Update - since running this demo I found out that in 12.1.2 you get better results if everything relating to the style is defined just in your template and not spread in your skin file too (as shown in the video)

So For those looking to replicate this, here are the basic files:

pageTemplate:

<?xml version='1.0' encoding='UTF-8'?>
<af:pageTemplateDef xmlns:af="http://xmlns.oracle.com/adf/faces/rich" var="attrs" definition="private"
                    xmlns:afc="http://xmlns.oracle.com/adf/faces/rich/component">
    <af:xmlContent>
        <afc:component>
            <afc:description>A template that will work on phones and desktop</afc:description>
            <afc:display-name>ResponsiveTemplate</afc:display-name>
            <afc:facet>
                <afc:facet-name>main</afc:facet-name>
            </afc:facet>
        </afc:component>
    </af:xmlContent>
    <meta name="viewport" content="width=device-width, initial-scale=1"/>
    <af:resource type="css">


.wide {
    display: inline;
}

.narrow {
    display: none;
}

.adjustFont {
    font-size: large;
}
.icon-home {
        font-family: 'UIShellUGH';
    -webkit-font-smoothing: antialiased;
        font-size: 36px;
        color: #ffa000;
}
@media screen and (max-width:700px) {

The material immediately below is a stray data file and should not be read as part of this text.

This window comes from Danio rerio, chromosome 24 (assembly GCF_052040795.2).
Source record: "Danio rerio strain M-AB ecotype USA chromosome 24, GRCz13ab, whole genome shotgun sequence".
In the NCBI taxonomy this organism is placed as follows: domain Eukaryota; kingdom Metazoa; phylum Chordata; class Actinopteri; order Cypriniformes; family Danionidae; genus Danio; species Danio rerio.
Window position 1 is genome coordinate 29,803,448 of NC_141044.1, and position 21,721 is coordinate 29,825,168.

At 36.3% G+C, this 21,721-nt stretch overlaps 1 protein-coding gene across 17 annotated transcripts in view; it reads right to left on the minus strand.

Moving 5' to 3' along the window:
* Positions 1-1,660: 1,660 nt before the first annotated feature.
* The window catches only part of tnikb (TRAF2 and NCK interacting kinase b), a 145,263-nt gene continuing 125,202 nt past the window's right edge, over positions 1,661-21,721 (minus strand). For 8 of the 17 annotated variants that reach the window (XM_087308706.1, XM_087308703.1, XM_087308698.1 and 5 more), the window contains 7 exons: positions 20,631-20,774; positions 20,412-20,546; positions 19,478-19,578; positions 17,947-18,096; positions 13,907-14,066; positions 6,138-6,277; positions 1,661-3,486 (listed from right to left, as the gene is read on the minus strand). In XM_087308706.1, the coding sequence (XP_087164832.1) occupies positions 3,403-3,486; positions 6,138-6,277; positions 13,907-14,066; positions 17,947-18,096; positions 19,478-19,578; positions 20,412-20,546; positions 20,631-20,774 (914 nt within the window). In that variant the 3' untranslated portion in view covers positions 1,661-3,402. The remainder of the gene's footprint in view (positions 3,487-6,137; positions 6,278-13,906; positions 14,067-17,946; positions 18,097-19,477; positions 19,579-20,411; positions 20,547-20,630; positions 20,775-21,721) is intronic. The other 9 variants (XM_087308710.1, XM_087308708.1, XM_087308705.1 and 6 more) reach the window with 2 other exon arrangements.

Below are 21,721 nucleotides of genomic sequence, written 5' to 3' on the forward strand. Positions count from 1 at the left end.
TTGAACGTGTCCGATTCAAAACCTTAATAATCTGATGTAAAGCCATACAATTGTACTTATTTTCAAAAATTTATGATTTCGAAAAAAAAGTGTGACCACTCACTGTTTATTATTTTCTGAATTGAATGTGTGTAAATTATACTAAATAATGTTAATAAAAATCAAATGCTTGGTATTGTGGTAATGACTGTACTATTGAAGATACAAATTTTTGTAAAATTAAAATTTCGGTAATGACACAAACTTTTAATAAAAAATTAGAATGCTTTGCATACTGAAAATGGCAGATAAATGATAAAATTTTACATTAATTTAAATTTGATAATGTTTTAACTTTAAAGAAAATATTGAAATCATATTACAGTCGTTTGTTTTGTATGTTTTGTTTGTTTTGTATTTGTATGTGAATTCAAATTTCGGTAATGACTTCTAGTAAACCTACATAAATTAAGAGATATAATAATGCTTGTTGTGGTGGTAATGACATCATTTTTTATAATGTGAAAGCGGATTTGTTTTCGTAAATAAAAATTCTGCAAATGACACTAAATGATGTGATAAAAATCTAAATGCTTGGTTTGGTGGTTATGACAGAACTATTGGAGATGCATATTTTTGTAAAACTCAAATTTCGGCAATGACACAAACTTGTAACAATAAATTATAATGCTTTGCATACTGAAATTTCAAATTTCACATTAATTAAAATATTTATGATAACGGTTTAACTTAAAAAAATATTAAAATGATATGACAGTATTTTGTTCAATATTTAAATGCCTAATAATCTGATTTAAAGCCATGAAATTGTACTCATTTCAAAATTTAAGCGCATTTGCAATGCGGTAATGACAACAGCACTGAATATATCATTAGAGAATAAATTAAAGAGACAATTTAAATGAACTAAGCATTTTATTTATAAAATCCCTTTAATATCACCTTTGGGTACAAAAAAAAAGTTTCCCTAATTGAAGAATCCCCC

.narrow {
                display: inline;
            }
            .wide {
                display: none;
            }
            .adjustFont {
                font-size: small;
            }
            .icon-home {
                font-size: 24px;
            }
        }

@font-face {
            font-family: 'UIShellUGH';
            src: url(data:application/x-font-woff;charset=utf-8;base64,d09GRk9UVE8AA..removed code here...AzV6b1g==)format('truetype');
            font-weight: normal;
            font-style: normal;
        }

    </af:resource>
    <af:panelGroupLayout id="pt_pgl4" layout="vertical" styleClass="sizeStyle">
        <af:panelGridLayout id="pt_pgl1">
            <af:gridRow marginTop="5px" height="40px" id="pt_gr1">
                <af:gridCell marginStart="5px" width="100%" marginEnd="5px" id="pt_gc1">
                    <af:panelGroupLayout id="pt_pgl3" halign="center" layout="horizontal">